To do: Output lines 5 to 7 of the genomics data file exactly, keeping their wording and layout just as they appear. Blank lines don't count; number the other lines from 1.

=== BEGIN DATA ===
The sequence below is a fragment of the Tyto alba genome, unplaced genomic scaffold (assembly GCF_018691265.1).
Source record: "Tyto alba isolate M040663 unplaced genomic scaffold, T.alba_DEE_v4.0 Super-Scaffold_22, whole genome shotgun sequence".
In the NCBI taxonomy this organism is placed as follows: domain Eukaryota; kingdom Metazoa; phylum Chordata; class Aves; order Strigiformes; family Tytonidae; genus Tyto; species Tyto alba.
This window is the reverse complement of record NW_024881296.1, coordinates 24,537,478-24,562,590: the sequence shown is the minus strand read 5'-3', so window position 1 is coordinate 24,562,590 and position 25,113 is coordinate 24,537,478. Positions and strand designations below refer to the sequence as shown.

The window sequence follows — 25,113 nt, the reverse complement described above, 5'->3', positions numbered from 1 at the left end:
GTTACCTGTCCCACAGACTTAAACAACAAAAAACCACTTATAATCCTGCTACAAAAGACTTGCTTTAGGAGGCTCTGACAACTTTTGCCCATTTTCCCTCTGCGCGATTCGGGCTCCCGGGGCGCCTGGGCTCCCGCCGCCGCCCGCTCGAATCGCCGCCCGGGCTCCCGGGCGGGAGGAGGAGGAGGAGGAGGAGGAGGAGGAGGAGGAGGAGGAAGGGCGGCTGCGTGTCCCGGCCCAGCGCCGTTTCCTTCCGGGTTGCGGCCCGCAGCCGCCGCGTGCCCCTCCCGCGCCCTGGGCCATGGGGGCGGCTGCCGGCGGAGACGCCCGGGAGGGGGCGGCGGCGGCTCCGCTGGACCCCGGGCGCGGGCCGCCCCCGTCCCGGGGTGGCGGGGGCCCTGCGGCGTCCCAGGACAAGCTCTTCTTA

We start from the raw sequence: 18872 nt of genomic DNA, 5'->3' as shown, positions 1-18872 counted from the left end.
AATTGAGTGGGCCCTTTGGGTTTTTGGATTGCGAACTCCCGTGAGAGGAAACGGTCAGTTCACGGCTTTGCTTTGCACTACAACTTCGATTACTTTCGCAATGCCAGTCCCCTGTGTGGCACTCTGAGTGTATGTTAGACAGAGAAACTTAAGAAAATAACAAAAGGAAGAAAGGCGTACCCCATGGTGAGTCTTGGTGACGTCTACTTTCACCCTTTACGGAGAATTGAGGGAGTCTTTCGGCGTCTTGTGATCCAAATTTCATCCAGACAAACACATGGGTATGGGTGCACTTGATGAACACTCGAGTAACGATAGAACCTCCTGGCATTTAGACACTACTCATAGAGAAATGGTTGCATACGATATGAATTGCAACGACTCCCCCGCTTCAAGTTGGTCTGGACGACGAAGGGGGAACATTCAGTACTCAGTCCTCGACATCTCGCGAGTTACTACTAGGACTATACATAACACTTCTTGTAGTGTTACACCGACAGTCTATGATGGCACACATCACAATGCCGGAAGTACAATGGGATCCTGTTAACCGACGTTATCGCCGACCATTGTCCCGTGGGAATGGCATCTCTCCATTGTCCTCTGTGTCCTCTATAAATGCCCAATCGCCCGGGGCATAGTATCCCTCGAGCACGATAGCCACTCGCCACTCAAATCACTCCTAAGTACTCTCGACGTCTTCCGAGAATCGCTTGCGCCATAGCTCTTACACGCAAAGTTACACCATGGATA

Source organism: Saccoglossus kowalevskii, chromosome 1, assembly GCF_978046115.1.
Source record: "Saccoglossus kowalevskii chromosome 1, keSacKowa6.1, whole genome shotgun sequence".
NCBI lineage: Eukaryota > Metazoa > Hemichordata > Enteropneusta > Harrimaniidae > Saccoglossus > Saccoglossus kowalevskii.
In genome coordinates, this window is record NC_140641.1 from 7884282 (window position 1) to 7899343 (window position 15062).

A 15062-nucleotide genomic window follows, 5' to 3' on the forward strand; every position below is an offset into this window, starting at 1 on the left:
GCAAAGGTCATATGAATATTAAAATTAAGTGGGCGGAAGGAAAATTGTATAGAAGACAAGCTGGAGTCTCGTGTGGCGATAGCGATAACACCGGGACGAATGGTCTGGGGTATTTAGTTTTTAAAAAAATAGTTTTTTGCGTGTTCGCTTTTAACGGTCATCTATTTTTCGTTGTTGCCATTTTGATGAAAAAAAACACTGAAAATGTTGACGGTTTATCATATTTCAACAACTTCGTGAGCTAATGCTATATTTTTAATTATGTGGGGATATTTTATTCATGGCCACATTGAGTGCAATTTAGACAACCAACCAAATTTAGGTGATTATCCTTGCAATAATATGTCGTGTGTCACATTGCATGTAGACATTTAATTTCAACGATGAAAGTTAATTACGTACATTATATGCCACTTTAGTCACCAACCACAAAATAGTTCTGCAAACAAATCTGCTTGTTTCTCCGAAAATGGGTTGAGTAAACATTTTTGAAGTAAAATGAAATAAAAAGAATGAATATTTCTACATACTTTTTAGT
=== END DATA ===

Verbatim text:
The window sequence follows — 25,113 nt, the reverse complement described above, 5'->3', positions numbered from 1 at the left end:
GTTACCTGTCCCACAGACTTAAACAACAAAAAACCACTTATAATCCTGCTACAAAAGACTTGCTTTAGGAGGCTCTGACAACTTTTGCCCATTTTCCCTCTGCGCGATTCGGGCTCCCGGGGCGCCTGGGCTCCCGCCGCCGCCCGCTCGAATCGCCGCCCGGGCTCCCGGGCGGGAGGAGGAGGAGGAGGAGGAGGAGGAGGAGGAGGAGGAGGAAGGGCGGCTGCGTGTCCCGGCCCAGCGCCGTTTCCTTCCGGGTTGCGGCCCGCAGCCGCCGCGTGCCCCTCCCGCGCCCTGGGCCATGGGGGCGGCTGCCGGCGGAGACGCCCGGGAGGGGGCGGCGGCGGCTCCGCTGGACCCCGGGCGCGGGCCGCCCCCGTCCCGGGGTGGCGGGGGCCCTGCGGCGTCCCAGGACAAGCTCTTCTTA

We start from the raw sequence: 18872 nt of genomic DNA, 5'->3' as shown, positions 1-18872 counted from the left end.